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University of Toronto Team Isolates Gene Linked to Male Fertility; Will Male Birth-Control Pill Be Far Off?


A gene found in sperm cells originally believed to play a role in immunosuppression and cardiovascular disease may instead affect male fertility, according to a study conducted by an international team of researchers.

The research may lead to the development of molecular diagnostic tests that determine male fertility, as well as birth-control pills for men.

That the gene, Fkbp6, “would control male fertility was completely unexpected,” said Josef Penninger, professor of medical biophysics and immunology at the University of Toronto and senior author of the study. “We originally thought Fkbp6 was important for heart function but the only place we could find it was in sperm and oocytes.”

Penninger and his colleagues made their discovery when, after knocking out the gene in mice, they observed that all the sperm cells in male mice had died while oocytes in female mice appeared normal. The researchers noticed that their work “bore striking similarities” to work performed in Japan that looked at a mutation in rats that also caused aspermia.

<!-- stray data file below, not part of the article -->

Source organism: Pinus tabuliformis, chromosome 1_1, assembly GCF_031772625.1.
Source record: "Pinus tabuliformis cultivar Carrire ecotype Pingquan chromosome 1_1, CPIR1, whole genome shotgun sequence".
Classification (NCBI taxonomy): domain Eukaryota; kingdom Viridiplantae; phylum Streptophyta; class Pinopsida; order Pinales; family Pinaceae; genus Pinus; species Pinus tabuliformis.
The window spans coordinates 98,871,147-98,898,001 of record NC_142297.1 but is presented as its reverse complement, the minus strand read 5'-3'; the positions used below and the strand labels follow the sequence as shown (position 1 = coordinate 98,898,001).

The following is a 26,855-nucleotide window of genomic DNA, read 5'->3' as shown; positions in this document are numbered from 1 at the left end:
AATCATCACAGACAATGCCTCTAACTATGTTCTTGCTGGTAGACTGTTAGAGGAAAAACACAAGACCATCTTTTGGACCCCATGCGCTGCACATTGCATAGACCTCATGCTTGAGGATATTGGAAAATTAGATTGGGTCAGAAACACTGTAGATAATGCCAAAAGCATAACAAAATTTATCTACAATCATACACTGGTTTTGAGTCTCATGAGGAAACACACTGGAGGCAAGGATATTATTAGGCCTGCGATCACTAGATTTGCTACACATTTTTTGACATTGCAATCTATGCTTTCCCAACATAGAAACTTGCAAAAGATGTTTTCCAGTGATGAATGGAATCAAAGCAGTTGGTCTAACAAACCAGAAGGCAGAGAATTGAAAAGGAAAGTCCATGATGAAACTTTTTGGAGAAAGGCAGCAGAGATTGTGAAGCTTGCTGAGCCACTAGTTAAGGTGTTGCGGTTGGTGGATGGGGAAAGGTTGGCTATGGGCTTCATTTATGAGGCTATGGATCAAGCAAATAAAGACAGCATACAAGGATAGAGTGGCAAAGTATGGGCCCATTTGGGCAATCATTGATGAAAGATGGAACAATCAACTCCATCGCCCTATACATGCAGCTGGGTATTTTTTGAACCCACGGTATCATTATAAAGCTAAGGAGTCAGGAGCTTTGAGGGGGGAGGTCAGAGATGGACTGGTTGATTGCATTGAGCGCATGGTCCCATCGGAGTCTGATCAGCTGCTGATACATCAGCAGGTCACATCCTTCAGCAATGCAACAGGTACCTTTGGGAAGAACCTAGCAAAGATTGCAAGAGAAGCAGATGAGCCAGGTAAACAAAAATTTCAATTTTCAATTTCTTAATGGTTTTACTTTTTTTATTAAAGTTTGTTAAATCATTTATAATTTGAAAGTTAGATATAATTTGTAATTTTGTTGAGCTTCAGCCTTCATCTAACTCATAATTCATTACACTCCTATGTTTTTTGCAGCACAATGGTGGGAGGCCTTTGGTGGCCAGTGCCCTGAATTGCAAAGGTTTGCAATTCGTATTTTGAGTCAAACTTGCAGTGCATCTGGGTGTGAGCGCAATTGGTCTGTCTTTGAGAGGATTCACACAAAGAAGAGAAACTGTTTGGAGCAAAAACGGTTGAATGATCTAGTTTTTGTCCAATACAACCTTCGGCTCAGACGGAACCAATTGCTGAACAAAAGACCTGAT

Penninger, who later hooked up with that Japanese team as well as with researchers in the United States, later found that mice missing the Fkbp6 gene “com pletely lacked spermatids.”

“The deletion of the Fkbp6 gene was isolated as the cause for the infertility in mice,” he said in a statement. However, the male mice “showed normal sexual behavior and had normal levels of sex hormones.”

According to Penninger, “it would be interesting to test whether mutations in the Fkbp6 gene also account for human infertility” as well as infertility in mice and rats. He also speculated that the finding may lead to a male birth-control pill.

The study appears in the May 23 issue of Science.

Penninger’s group happened upon the link between the Fkbp6 gene and male fertility much the same way Pfizer researchers stumbled upon Viagra as a treatment for erectile dysfunction: by accident. Three years ago, he and his team began looking for evidence that the gene was implicated in cardiovascular disease.

“We found no link between this gene and heart disease but we did find that our male mice were unable to breed,” Penninger said. “When we investigated further, we found that the size of the testes of our mice were massively reduced and that they produced no sperm cells.”

Penninger told SNPtech Reporter that he next wants to find people who are infertile and see if they have mutations in this gene. “Of course if we find the mutation then it should be very easy to diagnose” infertility. “If somebody can come up with a drug to interfere with [Fkbp6] then you can selectively switch off sperm production without changing sex hormone profiles, or without changing sexual desire.”

It might be easier than he thinks: Penninger admitted to having missed the chance to patent the finding, opening the door for industry to take the first steps itself.

– KL

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